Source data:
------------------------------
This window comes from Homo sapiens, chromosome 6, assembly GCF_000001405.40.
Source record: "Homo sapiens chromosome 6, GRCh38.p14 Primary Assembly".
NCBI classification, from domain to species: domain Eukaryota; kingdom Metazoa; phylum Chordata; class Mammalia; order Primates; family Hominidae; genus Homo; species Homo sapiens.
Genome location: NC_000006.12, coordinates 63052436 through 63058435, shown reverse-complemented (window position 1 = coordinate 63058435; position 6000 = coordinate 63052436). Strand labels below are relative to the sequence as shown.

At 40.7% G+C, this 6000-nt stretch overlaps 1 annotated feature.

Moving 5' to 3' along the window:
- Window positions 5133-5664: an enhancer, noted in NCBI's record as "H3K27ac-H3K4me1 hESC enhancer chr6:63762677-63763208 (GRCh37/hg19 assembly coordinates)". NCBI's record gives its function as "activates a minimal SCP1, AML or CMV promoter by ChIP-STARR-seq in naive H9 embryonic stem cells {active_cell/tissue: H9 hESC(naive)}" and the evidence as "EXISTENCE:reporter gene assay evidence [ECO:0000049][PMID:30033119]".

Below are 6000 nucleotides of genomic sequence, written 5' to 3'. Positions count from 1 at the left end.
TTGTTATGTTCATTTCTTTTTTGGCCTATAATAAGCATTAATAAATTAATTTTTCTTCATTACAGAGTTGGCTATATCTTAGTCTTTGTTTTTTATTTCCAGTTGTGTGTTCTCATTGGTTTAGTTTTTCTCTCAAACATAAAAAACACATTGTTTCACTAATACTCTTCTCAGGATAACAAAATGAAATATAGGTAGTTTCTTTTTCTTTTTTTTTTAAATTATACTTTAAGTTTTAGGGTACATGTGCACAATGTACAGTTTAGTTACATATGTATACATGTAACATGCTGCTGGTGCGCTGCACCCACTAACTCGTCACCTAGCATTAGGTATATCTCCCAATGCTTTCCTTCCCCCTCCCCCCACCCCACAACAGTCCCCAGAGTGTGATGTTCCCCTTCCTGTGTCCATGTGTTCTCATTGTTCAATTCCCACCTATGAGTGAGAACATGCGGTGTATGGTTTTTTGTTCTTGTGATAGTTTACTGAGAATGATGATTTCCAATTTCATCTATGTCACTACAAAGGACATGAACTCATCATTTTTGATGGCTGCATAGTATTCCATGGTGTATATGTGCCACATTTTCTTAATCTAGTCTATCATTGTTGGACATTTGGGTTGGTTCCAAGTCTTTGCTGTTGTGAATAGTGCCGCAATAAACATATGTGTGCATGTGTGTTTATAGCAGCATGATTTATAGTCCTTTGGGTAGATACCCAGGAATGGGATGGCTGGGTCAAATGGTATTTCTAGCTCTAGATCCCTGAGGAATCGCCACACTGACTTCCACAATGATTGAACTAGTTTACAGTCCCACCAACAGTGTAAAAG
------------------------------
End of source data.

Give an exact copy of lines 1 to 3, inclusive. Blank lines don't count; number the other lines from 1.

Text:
This window comes from Homo sapiens, chromosome 6, assembly GCF_000001405.40.
Source record: "Homo sapiens chromosome 6, GRCh38.p14 Primary Assembly".
NCBI classification, from domain to species: domain Eukaryota; kingdom Metazoa; phylum Chordata; class Mammalia; order Primates; family Hominidae; genus Homo; species Homo sapiens.